A Note from Green Bay
The following article was contributed by Union Green Bay member Cathy Putman. It originally ran in their congregational newsletter under the title “Joining the Green Effort,” and it is a great example of how the personal witness of individuals in a congregation can spur the larger Creation Care conversation.

In last month’s newsletter, we put out a call to interested Union members to become part of the church’s green strategy. We had one enthusiastic and knowledgeable respondent: Amanda Hatton, who recently joined Union with her family. The Hattons have solar panels on their house, electric vehicles, a robust composting system, and chickens.  

But it didn’t happen all at once for the Hattons. It began with living out a conviction to become more earth-friendly and taking care of what God has given. Amanda realized that green efforts are investments and assets that pay their way and contribute to a reduction in greenhouse gasses. Still, Amanda asked herself: “How do I do this for the least amount of money, because I don’t have a lot of money.”  

Composting was a low cost place to start. The idea to have chickens came out of Amanda’s daughter’s interest in birds. These social egg producers are a natural pest patrol for the home food garden and complete the composting cycle. When they were without the chickens while selling their house, Amanda confessed she missed them.

As the family added an all-electric vehicle to the plug-in hybrid they purchased in 2018, Amanda became more familiar with phone accessible charging station groups for longer trips. The solar panels were installed in 2019.

As her practices continue to evolve, Amanda began buying milk in returnable glass bottles as part of a general strategy to reduce single use plastic. She observed, “There’s another piece of the familiar reduce – reuse – recycle practice, and that’s to refuse.”  

Amanda’s approach is echoed in two books in the church library. Scientist Hope Jahren has written The Story of More: How we got to climate change and where we go from here, which outlines a simple blueprint for personal actions. Bluntly put, it’s putting your money where your values are. Climate scientist Katherine Hayhoe’s new book Saving Us: A climate scientist's case for hope and healing in a divided world is a call to congregations and groups to take up the green challenge step by step, starting with a robust conversation with our friends and family members.

Come join the conversation! Let’s figure out together how to tune our personal and church lives to our convictions for creation care.

How have you been sharing Creation Care witness with your congregation? Do you have a story that you would like to share with readers of the Kairos Newsletter? Please forward to Joe Scarry at jtscarry@yahoo.com
Two Kairos Grants Awarded to Congregations for Earth Day Programs
First Congregational UCC in La Crosse and First Congregational UCC in Wisconsin Rapids have received Kairos grants through the Wisconsin Conference to help pay for Earth Day-related events.

The La Crosse congregation is presenting a Creation Care Product Fair. Members of the church’s Creation Care Team have researched products and found many sustainable items available from local sources to replace single use and disposable products. “Our team is doing the research and becoming educated so that we can help others have a positive impact on saving our planet and giving our children the best chance for a healthy and happy future,” the organizers said. 

The Wisconsin Rapids congregation is hosting a special Earth Day celebration for the community, including a presentation by “Eco Evie,” a young girl who has established her own clothing company using fabric made from recycled plastic bottles. Proceeds from the sale of her clothing goes to help endangered species. Many fun activities are planned for children and youths as part of the event.

Thanks to all of our congregations for supporting Our Church’s Wider Mission. OCWM supplies the funding for Kairos grants, which help support the important work of caring for our Earth.
An Earth Sunday Theme Song: ‘The Soil’
You are welcome to use this song from the BTS Center Convocation 2021 in a congregational setting. The song is “The Soil” by Pax Ressler, and was commissioned especially for the Convocation.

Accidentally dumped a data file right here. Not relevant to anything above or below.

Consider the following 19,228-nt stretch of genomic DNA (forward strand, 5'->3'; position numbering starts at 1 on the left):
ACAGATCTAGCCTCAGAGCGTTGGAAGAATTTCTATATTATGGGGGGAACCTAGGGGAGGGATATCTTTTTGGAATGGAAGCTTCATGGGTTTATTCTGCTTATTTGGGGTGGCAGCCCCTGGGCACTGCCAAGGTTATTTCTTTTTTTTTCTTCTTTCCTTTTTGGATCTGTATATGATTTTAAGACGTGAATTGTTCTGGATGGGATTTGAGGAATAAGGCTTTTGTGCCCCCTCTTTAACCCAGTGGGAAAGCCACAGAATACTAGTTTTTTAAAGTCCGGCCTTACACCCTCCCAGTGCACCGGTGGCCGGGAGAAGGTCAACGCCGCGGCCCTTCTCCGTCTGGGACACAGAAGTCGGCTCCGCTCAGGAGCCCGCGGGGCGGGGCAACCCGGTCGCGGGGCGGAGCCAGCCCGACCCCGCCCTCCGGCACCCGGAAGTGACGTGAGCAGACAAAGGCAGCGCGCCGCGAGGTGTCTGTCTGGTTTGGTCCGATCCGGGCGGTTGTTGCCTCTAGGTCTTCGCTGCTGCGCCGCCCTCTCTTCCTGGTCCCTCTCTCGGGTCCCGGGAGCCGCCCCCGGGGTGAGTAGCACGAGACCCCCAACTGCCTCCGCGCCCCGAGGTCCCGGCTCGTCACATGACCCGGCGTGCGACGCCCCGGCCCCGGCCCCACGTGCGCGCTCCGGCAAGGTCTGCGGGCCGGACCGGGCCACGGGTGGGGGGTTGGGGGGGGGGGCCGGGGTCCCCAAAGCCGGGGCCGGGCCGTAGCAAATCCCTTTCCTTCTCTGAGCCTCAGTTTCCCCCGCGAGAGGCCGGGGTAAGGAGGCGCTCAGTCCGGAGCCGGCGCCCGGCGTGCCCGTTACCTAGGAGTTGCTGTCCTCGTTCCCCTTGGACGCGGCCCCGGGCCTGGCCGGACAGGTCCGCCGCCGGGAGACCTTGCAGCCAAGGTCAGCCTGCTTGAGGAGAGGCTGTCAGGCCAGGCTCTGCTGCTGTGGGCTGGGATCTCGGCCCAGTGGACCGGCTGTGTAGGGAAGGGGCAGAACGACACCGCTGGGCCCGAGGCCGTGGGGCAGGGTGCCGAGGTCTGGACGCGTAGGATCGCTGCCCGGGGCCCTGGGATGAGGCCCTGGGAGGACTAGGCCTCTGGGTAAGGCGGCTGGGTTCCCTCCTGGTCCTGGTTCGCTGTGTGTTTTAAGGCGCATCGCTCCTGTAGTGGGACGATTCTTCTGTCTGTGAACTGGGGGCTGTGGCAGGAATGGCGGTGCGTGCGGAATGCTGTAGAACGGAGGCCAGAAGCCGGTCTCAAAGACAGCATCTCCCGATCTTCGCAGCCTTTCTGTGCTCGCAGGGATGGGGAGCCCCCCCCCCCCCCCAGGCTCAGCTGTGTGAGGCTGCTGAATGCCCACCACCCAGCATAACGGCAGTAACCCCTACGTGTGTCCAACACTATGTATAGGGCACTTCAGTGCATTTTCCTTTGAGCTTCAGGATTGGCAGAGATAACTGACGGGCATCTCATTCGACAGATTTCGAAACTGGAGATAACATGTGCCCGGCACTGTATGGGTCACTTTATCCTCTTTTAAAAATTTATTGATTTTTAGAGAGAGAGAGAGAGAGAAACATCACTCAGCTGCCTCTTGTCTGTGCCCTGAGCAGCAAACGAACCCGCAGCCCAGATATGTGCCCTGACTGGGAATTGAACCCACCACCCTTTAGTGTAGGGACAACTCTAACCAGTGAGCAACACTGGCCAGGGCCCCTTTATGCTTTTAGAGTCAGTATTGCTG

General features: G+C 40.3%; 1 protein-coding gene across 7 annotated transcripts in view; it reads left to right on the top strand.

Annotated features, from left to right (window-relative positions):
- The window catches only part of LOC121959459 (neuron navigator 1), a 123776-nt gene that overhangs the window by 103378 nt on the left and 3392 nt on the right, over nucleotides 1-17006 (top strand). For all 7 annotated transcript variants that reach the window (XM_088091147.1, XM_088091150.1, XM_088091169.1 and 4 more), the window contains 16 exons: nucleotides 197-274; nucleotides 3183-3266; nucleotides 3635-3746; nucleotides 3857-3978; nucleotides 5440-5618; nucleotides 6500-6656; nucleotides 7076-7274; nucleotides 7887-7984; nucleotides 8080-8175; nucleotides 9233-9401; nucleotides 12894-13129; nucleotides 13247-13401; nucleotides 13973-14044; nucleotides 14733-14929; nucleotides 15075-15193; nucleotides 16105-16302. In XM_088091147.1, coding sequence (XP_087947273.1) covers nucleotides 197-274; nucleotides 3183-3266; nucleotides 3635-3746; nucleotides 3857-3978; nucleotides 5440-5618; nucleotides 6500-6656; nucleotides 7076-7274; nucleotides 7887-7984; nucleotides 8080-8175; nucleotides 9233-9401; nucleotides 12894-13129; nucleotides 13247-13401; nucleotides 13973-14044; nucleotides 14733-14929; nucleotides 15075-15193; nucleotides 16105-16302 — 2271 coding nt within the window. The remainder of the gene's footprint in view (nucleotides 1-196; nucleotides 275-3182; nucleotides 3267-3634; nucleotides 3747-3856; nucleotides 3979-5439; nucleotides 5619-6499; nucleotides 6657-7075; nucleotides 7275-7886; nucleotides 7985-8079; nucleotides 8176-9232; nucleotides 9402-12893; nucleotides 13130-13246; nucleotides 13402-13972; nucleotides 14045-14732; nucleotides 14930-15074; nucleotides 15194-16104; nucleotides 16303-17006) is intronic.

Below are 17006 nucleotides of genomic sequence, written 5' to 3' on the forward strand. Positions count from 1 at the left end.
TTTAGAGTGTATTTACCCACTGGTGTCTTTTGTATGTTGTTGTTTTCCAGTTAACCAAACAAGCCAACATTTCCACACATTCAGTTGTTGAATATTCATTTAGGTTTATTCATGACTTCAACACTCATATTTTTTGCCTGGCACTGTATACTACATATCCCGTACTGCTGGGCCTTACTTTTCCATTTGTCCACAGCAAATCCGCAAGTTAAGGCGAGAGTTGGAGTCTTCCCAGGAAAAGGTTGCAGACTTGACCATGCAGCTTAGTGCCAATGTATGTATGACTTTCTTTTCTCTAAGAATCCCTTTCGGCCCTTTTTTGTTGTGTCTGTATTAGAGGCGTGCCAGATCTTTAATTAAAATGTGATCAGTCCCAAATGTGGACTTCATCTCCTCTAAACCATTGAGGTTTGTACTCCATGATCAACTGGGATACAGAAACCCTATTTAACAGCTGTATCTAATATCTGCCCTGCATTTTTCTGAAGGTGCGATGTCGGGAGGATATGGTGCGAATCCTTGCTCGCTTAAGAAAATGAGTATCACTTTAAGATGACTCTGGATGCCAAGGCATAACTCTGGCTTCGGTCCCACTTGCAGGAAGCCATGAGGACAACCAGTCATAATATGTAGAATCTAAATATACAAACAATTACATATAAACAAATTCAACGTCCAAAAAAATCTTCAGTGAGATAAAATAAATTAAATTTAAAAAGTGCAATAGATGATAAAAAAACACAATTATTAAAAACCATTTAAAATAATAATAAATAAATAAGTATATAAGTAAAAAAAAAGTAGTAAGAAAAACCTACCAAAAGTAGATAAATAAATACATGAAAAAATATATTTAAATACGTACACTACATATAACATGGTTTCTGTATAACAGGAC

More information about the BTS Center and its Convocation 2021 can be found here.
Creation Care Good News!
SAVE THE DATE: Spring Work Weekend at Daycholah Center is May 5-8

Help improve our setting for Creation Care programming, Daycholah Center in Green Lake. Projects include spring cleanup, native planting, buckthorn pulling and possible ramp construction. To participate, email Amanda Edwards at aedwards@ucci.org and she will guide you in registering via the camp registration system. 

Fair Trade Products Are Immigration Working Group Focus

Many congregations already are active in lifting up the importance of fair trade coffee and other fair trade goods,= and helping people understand the role of these products at the intersection of eco-justice, immigration justice and anti-racism. In the months ahead, the Wisconsin Conference Immigration Working Group will emphasize this issue. Look for an exhibit at Annual Meeting 2023 and an educational event in the fall, and contact Lisa Hart at lhart@wcucc.org to begin receiving updates about the work of this group, including its monthly meeting notices.

No Mow May is Coming

Is your community working to protect pollinators? Check out this great video about No Mow May put together by Memorial Fitchburg. 

Webinar: Getting Ready for Earth Sunday, Resources for Congregations

Karyn Bigelow, the UCC’s co-executive director of Creation Justice Ministries, will introduce the resource prepared for this year’s Earth Day observance – which brings the lens of justice to food, the most immediate and tangible way that we connect with the natural world around us -- and will talk about specific ways churches can deliver a powerful message and experience on Earth Sunday. Register now for this webinar at noon on April 12.

General Synod: Creation Care Resolutions

The 2023 General Synod of the UCC, scheduled for June 30-July 4 in Indianapolis, will consider resolutions including:

Do you have a news item for the Kairos Newsletter? Send it to Joe Scarry at jtscarry@yahoo.com.
Help wanted!
Would you like to help write for or edit the Kairos Newsletter? Our Creation Care Team is looking for volunteers to help us connect with congregations and UCC members throughout Wisconsin and beyond. Interested? Contact Joe Scarry at jtscarry@yahoo.com.
COMING SOON: Summer 2023
The next edition of the Kairos Newsletter will feature suggestions for the summer months. Does your congregation have creation care programming, such as educational activities for children, in the works for the summer season? Let us know so we can share it in the upcoming edition. Contact Joe Scarry at jtscarry@yahoo.com.

View Franz Rigert's video Announcing the Wisconsin Conference UCC Kairos Call To Action and share with your congregation!

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Wisconsin Conference UCC | wcucc.org